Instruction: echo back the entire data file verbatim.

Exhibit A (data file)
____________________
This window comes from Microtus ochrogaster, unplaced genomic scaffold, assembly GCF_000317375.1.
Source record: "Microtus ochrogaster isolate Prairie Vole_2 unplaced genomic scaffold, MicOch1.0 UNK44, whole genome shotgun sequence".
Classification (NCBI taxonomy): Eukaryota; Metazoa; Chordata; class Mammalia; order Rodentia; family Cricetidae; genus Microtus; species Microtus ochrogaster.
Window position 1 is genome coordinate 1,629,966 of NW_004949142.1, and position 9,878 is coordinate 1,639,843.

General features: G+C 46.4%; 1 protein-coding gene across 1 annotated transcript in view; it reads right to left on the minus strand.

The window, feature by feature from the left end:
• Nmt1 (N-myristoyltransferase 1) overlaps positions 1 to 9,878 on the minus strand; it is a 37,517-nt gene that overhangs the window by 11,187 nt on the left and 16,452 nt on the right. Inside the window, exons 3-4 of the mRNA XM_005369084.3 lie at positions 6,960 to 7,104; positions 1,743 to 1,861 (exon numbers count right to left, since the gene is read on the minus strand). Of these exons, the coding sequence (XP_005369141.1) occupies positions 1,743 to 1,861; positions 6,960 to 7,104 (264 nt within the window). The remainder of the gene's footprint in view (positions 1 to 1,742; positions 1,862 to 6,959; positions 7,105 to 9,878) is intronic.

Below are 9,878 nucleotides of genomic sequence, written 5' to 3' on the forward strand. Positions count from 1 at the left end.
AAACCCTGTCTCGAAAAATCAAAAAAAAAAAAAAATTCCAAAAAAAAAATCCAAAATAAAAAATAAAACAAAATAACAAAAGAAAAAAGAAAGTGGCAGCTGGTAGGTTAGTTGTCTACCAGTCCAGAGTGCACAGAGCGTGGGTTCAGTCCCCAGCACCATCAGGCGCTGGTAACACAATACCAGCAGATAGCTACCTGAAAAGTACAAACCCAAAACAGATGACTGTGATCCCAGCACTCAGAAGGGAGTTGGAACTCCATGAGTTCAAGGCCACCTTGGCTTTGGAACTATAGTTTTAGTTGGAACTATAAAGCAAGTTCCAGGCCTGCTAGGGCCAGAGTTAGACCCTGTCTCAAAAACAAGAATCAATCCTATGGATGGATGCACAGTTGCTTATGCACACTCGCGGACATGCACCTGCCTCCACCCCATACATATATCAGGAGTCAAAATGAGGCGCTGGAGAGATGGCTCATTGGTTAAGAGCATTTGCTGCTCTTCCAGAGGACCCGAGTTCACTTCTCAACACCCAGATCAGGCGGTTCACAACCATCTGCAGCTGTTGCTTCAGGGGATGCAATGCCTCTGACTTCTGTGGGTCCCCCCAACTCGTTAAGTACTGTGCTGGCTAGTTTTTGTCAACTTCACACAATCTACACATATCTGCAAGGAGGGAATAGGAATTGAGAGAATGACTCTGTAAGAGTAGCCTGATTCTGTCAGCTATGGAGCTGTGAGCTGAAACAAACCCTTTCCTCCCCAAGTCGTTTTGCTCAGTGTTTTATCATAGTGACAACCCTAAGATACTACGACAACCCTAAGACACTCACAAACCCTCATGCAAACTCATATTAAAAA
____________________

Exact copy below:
This window comes from Microtus ochrogaster, unplaced genomic scaffold, assembly GCF_000317375.1.
Source record: "Microtus ochrogaster isolate Prairie Vole_2 unplaced genomic scaffold, MicOch1.0 UNK44, whole genome shotgun sequence".
Classification (NCBI taxonomy): Eukaryota; Metazoa; Chordata; class Mammalia; order Rodentia; family Cricetidae; genus Microtus; species Microtus ochrogaster.
Window position 1 is genome coordinate 1,629,966 of NW_004949142.1, and position 9,878 is coordinate 1,639,843.

General features: G+C 46.4%; 1 protein-coding gene across 1 annotated transcript in view; it reads right to left on the minus strand.

The window, feature by feature from the left end:
• Nmt1 (N-myristoyltransferase 1) overlaps positions 1 to 9,878 on the minus strand; it is a 37,517-nt gene that overhangs the window by 11,187 nt on the left and 16,452 nt on the right. Inside the window, exons 3-4 of the mRNA XM_005369084.3 lie at positions 6,960 to 7,104; positions 1,743 to 1,861 (exon numbers count right to left, since the gene is read on the minus strand). Of these exons, the coding sequence (XP_005369141.1) occupies positions 1,743 to 1,861; positions 6,960 to 7,104 (264 nt within the window). The remainder of the gene's footprint in view (positions 1 to 1,742; positions 1,862 to 6,959; positions 7,105 to 9,878) is intronic.

Below are 9,878 nucleotides of genomic sequence, written 5' to 3' on the forward strand. Positions count from 1 at the left end.
AAACCCTGTCTCGAAAAATCAAAAAAAAAAAAAAATTCCAAAAAAAAAATCCAAAATAAAAAATAAAACAAAATAACAAAAGAAAAAAGAAAGTGGCAGCTGGTAGGTTAGTTGTCTACCAGTCCAGAGTGCACAGAGCGTGGGTTCAGTCCCCAGCACCATCAGGCGCTGGTAACACAATACCAGCAGATAGCTACCTGAAAAGTACAAACCCAAAACAGATGACTGTGATCCCAGCACTCAGAAGGGAGTTGGAACTCCATGAGTTCAAGGCCACCTTGGCTTTGGAACTATAGTTTTAGTTGGAACTATAAAGCAAGTTCCAGGCCTGCTAGGGCCAGAGTTAGACCCTGTCTCAAAAACAAGAATCAATCCTATGGATGGATGCACAGTTGCTTATGCACACTCGCGGACATGCACCTGCCTCCACCCCATACATATATCAGGAGTCAAAATGAGGCGCTGGAGAGATGGCTCATTGGTTAAGAGCATTTGCTGCTCTTCCAGAGGACCCGAGTTCACTTCTCAACACCCAGATCAGGCGGTTCACAACCATCTGCAGCTGTTGCTTCAGGGGATGCAATGCCTCTGACTTCTGTGGGTCCCCCCAACTCGTTAAGTACTGTGCTGGCTAGTTTTTGTCAACTTCACACAATCTACACATATCTGCAAGGAGGGAATAGGAATTGAGAGAATGACTCTGTAAGAGTAGCCTGATTCTGTCAGCTATGGAGCTGTGAGCTGAAACAAACCCTTTCCTCCCCAAGTCGTTTTGCTCAGTGTTTTATCATAGTGACAACCCTAAGATACTACGACAACCCTAAGACACTCACAAACCCTCATGCAAACTCATATTAAAAA